06-05-2011 08:48 PM
Please help me understand what a DVR can do. I want to record shows in the city and take it out to the country where I have no TV reception and watch them out there. If that can be done then:
How many DVR;s do I need?
Do I need a special TV?
I know this may seem basic but I am not really tech savvy.
06-05-2011 10:25 PM
Given the limited information you have provided, an answer is not possible. Who is the cable provider in your main residence? What type of DVR do they use? Many DVRs will not initialize unless they are able to access the cable network they are assigned to, so it is likely that it may not work at your other residence.
06-06-2011 10:07 AM
Well, DVRs cover a pretty broad spectrum of devices, including PCs that have had DVR capability added with a tuner card.
DVRs from the cable company have full access to everything your cable account has access to, at full quality. However, as mentioned before - many of these will refuse to even boot if they don't have a connection to the cable network. They implement Digital Rights Management (DRM - sometimes called Digital Restrictions Management, which is a more appropriate name) to make sure it is not possible to copy the contents to a hard drive or other machine.
Standalone DVRs (such as TiVo) tend to be more flexible in terms of operating without input, but still apply DRM to most recordings. Sometimes they are not able to access all content available on your cable network. Some of these MIGHT allow archiving of some content to DVD or an external hard drive for playback on another device, but most likely - you'd have to haul the whole box with you.
PC-based DVRs tend to be the most flexible, but also the hardest to use. These rely on adding a TV tuner to a PC.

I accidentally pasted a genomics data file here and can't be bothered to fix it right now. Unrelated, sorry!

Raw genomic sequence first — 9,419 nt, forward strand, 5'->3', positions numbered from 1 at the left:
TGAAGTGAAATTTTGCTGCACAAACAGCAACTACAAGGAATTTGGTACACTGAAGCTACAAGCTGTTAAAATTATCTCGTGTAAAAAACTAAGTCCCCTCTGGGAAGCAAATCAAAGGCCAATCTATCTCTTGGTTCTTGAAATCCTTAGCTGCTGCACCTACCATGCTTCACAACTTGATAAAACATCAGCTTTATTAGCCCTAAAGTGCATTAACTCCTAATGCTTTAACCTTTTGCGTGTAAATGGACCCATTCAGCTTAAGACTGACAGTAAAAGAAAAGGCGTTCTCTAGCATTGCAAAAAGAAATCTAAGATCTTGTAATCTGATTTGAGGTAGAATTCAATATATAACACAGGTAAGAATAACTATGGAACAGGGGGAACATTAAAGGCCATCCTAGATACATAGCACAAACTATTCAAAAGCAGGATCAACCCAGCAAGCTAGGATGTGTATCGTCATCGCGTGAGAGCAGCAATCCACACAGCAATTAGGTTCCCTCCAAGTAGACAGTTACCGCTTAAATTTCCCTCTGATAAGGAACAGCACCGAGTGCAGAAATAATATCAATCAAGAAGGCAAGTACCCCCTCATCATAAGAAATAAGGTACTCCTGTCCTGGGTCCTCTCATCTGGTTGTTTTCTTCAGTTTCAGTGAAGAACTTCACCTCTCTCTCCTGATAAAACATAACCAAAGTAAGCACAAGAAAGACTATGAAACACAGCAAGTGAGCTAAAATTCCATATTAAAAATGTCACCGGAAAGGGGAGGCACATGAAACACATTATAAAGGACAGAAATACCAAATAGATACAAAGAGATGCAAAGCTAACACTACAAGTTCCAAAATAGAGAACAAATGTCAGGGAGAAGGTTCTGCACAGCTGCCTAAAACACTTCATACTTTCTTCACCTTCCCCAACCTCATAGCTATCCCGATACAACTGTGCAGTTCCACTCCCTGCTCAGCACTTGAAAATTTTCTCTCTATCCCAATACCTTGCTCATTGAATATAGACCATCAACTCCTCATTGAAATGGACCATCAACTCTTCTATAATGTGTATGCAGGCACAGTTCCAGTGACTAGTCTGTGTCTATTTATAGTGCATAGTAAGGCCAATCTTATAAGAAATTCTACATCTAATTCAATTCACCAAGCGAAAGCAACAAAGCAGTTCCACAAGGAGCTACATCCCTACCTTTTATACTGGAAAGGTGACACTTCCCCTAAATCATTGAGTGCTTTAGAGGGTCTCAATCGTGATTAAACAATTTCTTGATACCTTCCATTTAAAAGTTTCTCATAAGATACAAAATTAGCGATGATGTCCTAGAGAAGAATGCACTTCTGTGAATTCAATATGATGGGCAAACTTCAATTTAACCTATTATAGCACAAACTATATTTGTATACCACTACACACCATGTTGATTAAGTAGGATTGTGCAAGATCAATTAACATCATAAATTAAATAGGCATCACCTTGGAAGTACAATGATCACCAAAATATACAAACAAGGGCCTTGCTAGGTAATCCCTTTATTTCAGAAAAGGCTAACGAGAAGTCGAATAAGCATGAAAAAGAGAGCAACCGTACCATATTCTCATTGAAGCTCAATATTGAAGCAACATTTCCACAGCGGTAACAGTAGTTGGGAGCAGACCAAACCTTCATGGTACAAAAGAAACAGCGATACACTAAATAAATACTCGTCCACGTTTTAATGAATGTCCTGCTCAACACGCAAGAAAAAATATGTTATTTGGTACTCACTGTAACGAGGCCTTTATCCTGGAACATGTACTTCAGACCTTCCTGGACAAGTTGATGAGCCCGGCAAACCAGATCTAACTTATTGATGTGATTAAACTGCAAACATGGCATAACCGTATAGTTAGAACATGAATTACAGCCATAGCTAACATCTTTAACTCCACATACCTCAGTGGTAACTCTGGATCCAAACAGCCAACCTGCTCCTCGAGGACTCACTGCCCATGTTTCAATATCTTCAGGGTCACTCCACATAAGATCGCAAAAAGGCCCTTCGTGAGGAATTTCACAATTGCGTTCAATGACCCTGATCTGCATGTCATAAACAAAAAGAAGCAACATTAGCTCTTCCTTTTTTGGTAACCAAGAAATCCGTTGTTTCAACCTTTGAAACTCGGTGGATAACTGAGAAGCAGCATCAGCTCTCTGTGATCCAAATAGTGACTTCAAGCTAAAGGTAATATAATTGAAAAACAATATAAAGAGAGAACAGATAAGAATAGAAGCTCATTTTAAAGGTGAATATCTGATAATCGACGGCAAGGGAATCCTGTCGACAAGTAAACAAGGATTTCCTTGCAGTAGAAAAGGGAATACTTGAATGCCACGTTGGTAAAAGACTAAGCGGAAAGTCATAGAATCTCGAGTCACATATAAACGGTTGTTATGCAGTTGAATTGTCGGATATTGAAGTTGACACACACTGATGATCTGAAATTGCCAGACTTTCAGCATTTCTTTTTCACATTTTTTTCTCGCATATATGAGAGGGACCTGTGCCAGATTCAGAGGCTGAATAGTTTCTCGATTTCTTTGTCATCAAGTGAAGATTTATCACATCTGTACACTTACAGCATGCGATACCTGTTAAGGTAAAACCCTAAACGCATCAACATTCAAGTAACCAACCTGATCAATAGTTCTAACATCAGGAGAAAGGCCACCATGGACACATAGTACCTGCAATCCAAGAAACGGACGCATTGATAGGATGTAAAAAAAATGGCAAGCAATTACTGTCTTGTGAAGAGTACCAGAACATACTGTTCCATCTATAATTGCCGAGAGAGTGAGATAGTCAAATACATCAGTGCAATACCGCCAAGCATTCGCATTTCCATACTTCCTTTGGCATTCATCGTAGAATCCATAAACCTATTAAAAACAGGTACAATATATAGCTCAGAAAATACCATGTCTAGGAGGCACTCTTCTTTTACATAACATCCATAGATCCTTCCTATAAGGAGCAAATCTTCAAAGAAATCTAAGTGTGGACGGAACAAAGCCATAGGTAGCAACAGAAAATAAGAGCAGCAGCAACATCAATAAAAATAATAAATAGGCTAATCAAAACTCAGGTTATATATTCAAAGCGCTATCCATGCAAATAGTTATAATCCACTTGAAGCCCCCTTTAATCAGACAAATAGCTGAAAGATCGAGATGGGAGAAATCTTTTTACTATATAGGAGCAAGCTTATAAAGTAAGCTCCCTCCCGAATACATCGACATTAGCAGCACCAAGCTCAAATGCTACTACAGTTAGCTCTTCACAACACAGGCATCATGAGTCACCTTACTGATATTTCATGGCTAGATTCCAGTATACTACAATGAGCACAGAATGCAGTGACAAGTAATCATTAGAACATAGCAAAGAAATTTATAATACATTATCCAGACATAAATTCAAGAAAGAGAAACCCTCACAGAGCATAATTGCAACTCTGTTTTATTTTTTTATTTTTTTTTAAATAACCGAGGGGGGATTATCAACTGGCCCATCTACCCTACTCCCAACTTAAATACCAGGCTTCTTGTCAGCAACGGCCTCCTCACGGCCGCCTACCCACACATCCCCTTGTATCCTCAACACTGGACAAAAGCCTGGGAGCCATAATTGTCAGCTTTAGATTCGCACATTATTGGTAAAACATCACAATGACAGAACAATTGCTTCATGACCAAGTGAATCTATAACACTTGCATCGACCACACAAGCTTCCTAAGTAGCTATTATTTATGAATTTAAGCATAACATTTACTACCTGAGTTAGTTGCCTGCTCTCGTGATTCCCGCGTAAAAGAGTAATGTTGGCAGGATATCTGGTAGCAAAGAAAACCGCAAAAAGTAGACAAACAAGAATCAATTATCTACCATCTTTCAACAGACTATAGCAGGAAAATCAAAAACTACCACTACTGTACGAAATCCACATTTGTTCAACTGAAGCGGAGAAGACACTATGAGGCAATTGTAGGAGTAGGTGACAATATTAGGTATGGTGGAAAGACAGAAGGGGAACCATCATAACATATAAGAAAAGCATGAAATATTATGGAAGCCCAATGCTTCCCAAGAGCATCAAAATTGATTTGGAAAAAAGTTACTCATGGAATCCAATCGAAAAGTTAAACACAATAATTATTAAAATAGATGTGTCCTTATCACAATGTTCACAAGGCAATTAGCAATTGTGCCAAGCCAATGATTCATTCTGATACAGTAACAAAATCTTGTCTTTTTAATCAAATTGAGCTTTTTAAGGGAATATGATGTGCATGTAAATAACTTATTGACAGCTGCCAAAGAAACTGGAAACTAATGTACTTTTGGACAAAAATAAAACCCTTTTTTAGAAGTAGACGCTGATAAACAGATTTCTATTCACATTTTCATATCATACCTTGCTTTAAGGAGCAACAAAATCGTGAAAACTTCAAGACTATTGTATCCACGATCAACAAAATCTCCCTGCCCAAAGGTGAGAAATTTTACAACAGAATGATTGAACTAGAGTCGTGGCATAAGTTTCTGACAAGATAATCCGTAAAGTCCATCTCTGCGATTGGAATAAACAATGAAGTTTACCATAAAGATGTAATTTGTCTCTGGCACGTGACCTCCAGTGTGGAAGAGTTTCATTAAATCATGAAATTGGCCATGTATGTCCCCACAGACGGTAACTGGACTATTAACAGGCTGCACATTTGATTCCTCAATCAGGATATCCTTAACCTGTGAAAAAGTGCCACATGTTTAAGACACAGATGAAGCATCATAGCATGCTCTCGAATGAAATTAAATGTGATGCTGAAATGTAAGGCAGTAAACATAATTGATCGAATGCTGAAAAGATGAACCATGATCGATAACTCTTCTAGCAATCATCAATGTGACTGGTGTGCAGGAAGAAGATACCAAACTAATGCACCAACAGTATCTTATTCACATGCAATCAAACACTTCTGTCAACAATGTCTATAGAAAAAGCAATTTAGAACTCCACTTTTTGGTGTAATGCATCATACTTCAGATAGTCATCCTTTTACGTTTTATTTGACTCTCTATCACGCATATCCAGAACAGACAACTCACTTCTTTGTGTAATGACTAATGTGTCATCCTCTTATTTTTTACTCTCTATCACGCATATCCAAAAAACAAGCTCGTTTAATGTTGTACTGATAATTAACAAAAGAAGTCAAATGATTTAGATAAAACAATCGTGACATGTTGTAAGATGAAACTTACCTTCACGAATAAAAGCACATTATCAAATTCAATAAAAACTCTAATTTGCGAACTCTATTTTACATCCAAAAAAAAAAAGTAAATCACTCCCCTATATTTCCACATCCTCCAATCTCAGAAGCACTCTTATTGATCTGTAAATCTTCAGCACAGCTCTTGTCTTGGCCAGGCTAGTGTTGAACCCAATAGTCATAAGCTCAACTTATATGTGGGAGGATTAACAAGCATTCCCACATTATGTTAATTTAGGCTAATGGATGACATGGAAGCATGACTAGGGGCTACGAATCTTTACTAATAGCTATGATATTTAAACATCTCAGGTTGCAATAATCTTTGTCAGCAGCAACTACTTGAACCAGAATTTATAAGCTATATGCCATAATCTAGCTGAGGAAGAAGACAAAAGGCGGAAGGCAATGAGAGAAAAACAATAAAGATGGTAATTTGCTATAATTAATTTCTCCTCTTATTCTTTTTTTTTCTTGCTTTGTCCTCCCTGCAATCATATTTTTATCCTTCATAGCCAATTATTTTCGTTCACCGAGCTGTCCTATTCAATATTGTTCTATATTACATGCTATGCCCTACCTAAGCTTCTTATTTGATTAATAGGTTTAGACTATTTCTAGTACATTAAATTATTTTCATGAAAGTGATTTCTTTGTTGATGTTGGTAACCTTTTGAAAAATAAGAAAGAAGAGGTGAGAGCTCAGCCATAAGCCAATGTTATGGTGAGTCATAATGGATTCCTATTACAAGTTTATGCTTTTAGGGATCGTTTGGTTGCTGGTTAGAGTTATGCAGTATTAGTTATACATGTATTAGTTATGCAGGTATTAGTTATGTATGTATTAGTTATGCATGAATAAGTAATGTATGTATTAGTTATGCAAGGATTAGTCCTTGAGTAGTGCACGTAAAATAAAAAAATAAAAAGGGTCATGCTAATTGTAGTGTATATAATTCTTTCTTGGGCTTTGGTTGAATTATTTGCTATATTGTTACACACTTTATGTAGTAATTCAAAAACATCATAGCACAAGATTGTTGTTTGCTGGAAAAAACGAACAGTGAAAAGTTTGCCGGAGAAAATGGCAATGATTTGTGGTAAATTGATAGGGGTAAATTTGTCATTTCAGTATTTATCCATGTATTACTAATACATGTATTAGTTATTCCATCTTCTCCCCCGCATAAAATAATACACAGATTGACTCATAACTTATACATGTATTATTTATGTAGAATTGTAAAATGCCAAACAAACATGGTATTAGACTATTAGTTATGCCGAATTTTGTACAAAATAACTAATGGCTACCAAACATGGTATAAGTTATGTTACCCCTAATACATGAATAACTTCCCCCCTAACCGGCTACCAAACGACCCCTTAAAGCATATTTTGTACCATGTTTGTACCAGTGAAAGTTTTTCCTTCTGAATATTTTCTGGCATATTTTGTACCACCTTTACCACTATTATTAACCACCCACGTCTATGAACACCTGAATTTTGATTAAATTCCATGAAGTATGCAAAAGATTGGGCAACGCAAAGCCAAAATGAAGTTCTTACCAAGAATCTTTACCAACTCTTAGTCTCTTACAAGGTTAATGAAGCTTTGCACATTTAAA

Windows Media Center Edition can, in some cases, access encrypted cable content. However, as I understand it, this can only be done if you purchase the DVR solution with the PC itself. Blame CableLabs' insane restrictions for this.
Other packages like SageTV can only access the following:
Unencrypted digital signals (OTA broadcast TV via antenna, or unencrypted cable, which is usually limited to the major broadcast networks) - This is the digital component of Hauppauge's WinTV-HVR devices
Recordings of the analog output of a cable or satellite box using a video capture/compression device (Such as the analog portions of Hauppauge's WinTV-HVR devices). This usually limits quality to standard definition, the only exception I know of is the Hauppauge HD-PVR 1212 which can record component video signals in high definition.
Often packages like SageTV do not apply DRM to their recordings, allowing you to copy them to an external hard drive or another PC, so for example you could watch recordings on a laptop.
In my case, I have an old Hauppauge WinTV-PVR 500 for analog recordings off of my cable box, and a SiliconDust HDHomeRun for digital recordings of network TV off of my cable system.
06-07-2011 06:13 PM
The way it sounds... just like your post says.... you need a recorder.... Digital recorder would be nice too...
1) old school vcr/cd recorder might be your best bet.... that will play anywhere.... and you could dub the vcr tape onto the CD.... or...
2) a dvr used for video camera security recordings might work too.... Im not sure since i really have never tried to use one for this application but there is a basic video input and out put to monitor..(some type of balun or converter might be needed for the correct signal type)... 1 and 2 terabyte hard drives are available... and the run about 600.00 to start... again, more confirmation and research might be needed if you wish to record digitaly...
Bottom line, if your not timing your recordings around the enviroment of what a DVR can do, do it with the easier and less expensive VCR/CD unit.
06-08-2011 02:29 AM
#2 wont work at all, even if you could finagle a connector; you could only record analog video at SD, since the hardware must supprt HDMI handshakes and be able to decode the HD encoded signal.
06-08-2011 08:26 AM
Anything is possible.... converters do exist...
An oversite on my part is the lack of audio in the Security DVR... it just video....
Lets all remember. keep it simple for those who want it simple....